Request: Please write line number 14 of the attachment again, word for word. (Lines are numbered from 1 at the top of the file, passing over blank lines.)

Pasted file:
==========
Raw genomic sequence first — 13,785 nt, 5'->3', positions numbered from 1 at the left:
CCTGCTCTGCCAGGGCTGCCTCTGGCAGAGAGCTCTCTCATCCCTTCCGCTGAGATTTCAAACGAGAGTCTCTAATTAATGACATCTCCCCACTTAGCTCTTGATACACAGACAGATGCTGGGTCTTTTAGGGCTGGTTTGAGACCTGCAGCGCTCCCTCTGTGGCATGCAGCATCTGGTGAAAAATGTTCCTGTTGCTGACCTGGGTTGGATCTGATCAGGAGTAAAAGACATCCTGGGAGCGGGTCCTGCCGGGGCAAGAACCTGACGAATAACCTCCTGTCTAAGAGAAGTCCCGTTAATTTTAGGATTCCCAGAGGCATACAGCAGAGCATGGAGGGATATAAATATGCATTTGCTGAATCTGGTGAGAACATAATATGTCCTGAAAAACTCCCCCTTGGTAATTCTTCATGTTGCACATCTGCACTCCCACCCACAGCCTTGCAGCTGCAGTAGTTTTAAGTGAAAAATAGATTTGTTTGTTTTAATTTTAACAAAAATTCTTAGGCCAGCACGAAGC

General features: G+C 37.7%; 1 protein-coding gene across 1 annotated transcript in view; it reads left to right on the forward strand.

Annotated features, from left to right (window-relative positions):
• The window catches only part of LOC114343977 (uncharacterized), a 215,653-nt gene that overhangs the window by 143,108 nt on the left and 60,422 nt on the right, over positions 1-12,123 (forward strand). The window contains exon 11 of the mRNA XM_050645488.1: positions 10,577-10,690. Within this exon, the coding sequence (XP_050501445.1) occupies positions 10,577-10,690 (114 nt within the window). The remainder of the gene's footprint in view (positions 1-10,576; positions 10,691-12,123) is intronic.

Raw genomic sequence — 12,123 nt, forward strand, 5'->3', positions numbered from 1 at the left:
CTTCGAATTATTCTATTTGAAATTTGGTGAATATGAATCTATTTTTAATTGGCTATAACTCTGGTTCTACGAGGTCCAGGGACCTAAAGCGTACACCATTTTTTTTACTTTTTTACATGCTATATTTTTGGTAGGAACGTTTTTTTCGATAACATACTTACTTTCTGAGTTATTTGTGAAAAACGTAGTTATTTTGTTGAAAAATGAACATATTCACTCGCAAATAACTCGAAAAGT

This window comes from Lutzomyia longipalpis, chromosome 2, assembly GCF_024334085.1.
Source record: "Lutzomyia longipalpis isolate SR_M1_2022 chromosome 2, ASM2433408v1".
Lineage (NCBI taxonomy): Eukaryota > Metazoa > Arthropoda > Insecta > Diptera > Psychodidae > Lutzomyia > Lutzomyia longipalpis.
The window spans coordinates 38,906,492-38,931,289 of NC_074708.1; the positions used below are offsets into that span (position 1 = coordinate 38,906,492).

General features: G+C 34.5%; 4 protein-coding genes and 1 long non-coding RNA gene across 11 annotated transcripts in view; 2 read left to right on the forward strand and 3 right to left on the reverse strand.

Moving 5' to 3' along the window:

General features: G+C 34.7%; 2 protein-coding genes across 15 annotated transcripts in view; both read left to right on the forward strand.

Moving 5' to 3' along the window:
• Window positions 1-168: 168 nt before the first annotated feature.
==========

General features: G+C 34.7%; 2 protein-coding genes across 15 annotated transcripts in view; both read left to right on the forward strand.